Improving MLB

Being a sports fan and a game designer, I can't help but want to modify the rules of the sports I follow. If I were made lord and master of MLB, these are the changes I would make to improve the game (in order of importance).

Eliminate the DH

The designated hitter is an abomination before god and man. It is fundamentally wrong and everything that is wrong with our current society can be directly traced to it. When you are old and grey, your grandkids will ask you what you did to stop the designated hitter rule. What will you tell them?

Automated Strike Calling

It's the 21st century. It is time for baseball to have a real strike zone that doesn't drift, shrink, or expand on the whim of an umpire. Having humans call balls and strikes just takes the game out of the hands of the players. That was necessary in the past, but not anymore (especially in the major leagues). Automated strike calling technology would now be very reliable and instantaneous. There is still plenty for the umpire to do (foul tips, base-running calls, check-swings, hit batters, controlling the pace of the game, etc.), so it's not like he's going away. The real objection is that this just isn't how baseball has traditionally been played. But if that bothers you, then wait until you read the next section.

3 Innings Instead of 9

I'm serious. Don't laugh, let me explain. The idea is to allow all nine players to bat in each inning, with the inning only being over once all nine are out (sort of like cricket). If your turn to bat comes up and you are on base, you are replaced by a pinch runner (who does not take your place in the lineup in this case), but if either you or one of your pinch runners (it's possible to have up to three at a time) is out, then you do not get to bat again in that inning (although you can still run the bases if the inning is not over). This change means there are only three innings instead of nine, of course.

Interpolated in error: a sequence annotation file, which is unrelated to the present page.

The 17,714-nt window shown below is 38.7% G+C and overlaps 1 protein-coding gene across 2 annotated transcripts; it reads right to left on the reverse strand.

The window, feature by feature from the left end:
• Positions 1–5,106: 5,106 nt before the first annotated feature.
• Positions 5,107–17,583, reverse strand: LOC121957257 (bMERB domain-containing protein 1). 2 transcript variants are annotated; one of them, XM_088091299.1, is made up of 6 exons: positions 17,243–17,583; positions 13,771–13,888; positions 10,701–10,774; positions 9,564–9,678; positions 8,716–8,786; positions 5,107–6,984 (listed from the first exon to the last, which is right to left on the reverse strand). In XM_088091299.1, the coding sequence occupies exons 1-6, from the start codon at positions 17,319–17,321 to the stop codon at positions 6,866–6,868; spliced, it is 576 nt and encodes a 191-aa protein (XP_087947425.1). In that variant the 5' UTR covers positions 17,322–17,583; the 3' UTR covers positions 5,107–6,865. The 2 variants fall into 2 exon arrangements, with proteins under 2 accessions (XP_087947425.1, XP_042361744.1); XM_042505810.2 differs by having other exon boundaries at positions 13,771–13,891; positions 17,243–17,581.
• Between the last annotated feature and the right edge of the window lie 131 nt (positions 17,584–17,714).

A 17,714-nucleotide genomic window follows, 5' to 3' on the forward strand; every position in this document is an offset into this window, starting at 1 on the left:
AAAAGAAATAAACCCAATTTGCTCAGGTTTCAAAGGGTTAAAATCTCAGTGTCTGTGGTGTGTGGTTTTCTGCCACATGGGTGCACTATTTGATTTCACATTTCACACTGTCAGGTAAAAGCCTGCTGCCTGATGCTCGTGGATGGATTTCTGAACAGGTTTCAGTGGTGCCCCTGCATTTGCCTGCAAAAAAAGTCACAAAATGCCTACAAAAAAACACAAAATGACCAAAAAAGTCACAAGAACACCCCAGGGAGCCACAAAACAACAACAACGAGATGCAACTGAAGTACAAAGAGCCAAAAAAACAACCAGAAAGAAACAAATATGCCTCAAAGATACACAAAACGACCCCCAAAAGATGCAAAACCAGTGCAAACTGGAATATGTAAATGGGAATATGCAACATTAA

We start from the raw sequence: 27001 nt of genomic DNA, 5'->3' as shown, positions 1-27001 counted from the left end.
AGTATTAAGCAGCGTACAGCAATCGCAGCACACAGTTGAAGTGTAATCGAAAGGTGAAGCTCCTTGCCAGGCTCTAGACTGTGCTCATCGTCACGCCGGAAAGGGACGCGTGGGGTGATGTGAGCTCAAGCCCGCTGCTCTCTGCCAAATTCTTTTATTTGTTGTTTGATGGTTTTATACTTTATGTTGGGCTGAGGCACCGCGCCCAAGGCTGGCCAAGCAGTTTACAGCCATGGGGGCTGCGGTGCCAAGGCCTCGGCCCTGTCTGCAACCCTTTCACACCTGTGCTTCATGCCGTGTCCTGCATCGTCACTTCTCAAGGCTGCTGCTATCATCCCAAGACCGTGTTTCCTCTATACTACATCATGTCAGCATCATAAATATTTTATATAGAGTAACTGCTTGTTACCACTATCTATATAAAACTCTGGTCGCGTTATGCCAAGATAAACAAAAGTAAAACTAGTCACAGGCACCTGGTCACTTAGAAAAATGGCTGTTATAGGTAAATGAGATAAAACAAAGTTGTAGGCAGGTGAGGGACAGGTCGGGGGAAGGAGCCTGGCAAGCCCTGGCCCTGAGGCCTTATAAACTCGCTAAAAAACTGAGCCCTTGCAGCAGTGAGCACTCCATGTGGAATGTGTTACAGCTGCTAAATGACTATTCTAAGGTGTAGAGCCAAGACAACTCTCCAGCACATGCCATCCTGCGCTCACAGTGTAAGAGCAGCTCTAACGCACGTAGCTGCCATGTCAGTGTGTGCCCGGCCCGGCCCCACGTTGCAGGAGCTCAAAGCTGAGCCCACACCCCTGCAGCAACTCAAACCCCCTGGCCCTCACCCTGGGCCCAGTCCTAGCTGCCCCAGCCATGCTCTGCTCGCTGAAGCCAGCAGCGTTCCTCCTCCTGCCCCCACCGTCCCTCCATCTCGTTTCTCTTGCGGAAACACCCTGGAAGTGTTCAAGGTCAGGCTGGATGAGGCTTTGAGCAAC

Why do this? Because then you can't really pitch around the good batters, the game would go faster, and no team would ever be completely out of the game, regardless of the score. The end of each inning would be much more exciting as only the best batters would be left and a lot of the base runners would be super-fast base-stealing specialists (great base-running ability would be highly valued even if you aren't a great hitter). On-base percentage would become more important, tactics would change dramatically through the course of an inning, pitchers would be brought in (especially in the third inning) to get a specific batter out (not to pitch around him--to get him out in a high-stakes duel), and the top players would be more and more important (while still allowing minor players to have incredibly dramatic games).

I've run simulations of three-inning baseball, using average major league percentages, and the games generally aren't much longer. Measured by number of at-bats they would probably be about 5 at-bats longer per team, but the time of the game would generally be shorter because there would be so much less time wasted between innings. Scoring would be much higher (about 10 runs on average per team instead of 4), but I would consider this a good thing.

There are downsides, of course. You would have to throw away the record books (but is that really a problem in the steroids era?). A game that has a big nostalgia appeal would be very different (although the skills and individual plays wouldn't change at all). But if baseball has to do something dramatic to compete with football and basketball, this would do it. Also, this could be tested extensively in the minor leagues to see how well it worked before bringing it to the majors.